Turkish-Greek tension might endanger EU migrant deal
The decision of the Supreme Court of Greece on Jan. 26 that rejected Turkey’s demand of the extradition of eight Turkish soldiers, who escaped to Greece on July 16, 2016 right after participating in the foiled coup attempt, will most likely start a new era of tension between Ankara and Athens.
Turkey has taken two important steps right after the court’s verdict was announced. First, the Justice Ministry sent a second extradition request to Greece regarding the soldiers and second, the Foreign Ministry urged Greece that Turkey’s reaction will be very harsh and will include all fields of bilateral relationship, including the Readmission Agreement, to be cancelled.
So, on the one hand, Ankara will continue to force Athens to find a way to reverse this judicial peril by renewing its demand, and on the other hand it is trying to show that its political consequences will be dire for Greece.
Foreign Minister Mevlüt Çavuşoğlu said on Jan. 27 that Ankara would take the “necessary steps, including possible annulment of the bilateral readmission agreement,” in response to the Greek court’s decision.
There are a number of reasons why Ankara feels so much anger about this verdict. The first is because these soldiers are not ordinary people seeking political asylum in a third-party country. They are seriously being accused of taking part in the country’s bloodiest coup attempt and of escaping to Greece in their military uniforms with a military helicopter. So, the Greek judicial move is interpreted that they are being protected by a neighboring NATO partner.
Secondly, as Çavuşoğlu puts it, this decision is considered to be a politically driven one and not purely a judicial one. “We have given all necessary evidence and documents to Greece. Therefore, this is a political decision and not judicial. With this verdict, Greece has now turned into a country protecting and supporting coup plotters and terrorists,” he said.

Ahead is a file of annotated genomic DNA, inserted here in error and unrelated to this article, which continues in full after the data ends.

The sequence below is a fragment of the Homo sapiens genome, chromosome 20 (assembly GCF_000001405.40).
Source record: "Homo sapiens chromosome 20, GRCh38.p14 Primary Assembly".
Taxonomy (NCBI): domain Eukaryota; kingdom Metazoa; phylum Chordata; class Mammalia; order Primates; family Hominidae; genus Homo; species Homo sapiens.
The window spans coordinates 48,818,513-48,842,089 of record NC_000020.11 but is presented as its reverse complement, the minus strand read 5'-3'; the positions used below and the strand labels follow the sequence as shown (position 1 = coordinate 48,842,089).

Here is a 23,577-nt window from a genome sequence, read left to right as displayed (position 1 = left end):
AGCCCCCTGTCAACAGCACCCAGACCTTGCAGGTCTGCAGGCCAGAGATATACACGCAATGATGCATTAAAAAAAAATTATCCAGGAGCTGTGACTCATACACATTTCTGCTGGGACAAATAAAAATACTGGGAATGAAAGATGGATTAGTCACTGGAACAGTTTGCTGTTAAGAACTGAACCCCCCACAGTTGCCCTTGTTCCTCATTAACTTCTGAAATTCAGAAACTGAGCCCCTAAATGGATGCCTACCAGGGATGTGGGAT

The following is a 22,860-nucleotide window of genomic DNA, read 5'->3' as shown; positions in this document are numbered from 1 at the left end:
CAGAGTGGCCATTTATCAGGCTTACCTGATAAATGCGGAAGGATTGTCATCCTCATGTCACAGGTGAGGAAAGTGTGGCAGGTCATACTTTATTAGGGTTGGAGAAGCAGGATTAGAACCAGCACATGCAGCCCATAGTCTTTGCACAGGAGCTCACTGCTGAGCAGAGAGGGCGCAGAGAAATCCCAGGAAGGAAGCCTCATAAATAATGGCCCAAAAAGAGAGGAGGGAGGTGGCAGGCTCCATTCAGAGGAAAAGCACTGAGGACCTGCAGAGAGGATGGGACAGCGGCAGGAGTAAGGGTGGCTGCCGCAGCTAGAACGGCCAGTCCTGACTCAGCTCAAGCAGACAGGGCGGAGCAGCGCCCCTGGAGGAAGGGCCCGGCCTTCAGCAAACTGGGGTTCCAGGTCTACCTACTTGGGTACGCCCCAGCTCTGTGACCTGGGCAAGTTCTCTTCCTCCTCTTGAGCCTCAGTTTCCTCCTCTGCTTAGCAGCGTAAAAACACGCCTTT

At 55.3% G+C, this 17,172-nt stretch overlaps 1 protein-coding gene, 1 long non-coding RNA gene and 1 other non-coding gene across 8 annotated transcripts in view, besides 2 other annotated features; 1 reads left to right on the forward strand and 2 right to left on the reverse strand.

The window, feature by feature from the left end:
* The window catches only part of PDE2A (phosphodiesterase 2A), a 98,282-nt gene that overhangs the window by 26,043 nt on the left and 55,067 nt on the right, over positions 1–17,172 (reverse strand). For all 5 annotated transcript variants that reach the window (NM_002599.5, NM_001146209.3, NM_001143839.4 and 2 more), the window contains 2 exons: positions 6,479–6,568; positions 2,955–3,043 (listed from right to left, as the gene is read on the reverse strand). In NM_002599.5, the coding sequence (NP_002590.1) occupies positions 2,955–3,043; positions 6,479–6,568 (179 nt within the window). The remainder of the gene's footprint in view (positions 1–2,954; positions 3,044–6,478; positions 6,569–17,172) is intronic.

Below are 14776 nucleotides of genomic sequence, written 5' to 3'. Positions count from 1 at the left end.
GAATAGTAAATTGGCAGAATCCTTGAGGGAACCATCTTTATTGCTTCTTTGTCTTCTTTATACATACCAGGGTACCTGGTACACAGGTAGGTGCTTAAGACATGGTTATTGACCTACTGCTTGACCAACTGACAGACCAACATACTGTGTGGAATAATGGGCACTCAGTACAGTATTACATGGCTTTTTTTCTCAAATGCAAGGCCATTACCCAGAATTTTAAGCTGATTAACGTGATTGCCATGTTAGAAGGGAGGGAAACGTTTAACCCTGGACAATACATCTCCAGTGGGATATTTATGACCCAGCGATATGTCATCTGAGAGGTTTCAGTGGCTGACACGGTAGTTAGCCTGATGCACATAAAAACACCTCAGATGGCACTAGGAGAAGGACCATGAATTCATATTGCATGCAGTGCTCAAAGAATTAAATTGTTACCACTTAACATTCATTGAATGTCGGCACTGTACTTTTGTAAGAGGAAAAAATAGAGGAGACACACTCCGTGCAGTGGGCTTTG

Turkey’s reaction to the Greek court’s decision should be evaluated within this context; rejecting the extradition demand of eight fugitive troops who have taken part in the coup attempt that targeted to overthrow the Turkish government would receive the harshest reaction, and in current circumstances that would be canceling the bilateral readmission agreement with Greece.
It should be noted that this agreement constitutes the legal backbone of the migrant deal between Turkey and the European Union that was brokered on March 18, 2016 that aimed to stem the flow of irregular migrants from Turkey to Greek islands. The deal says that for every Syrian migrant sent back to Turkey from Greek islands, one Syrian already in Turkey will be resettled in the EU.
Given the fact that Turkey and the EU could not accomplish the Readmission Agreement (an in return visa liberalization for Turkish nationals) due to differences over the definition of terrorism, the cancellation of the Turkey-Greece agreement will make the implementation of the migrant deal impossible as the Greek government will no longer be able to send back Syrian refugees to Turkey.
In the event of a new refugee inflow into Greek islands, the Greek government will find itself in a highly difficult position as no European countries will rush to its help, as proven in 2015 and early 2016. This also shows the fragility of the implementation of the migrant deal with the EU in the absence of a full-fledge Readmission Agreement between Ankara and Brussels.
This fresh tension between Turkey and Greece will obviously make German Chancellor Angela Merkel’s visit to Turkey on Feb. 2 much more important. Merkel’s number one agenda was already the migrant deal, but this new development will surely introduce a new and difficult dimension to it.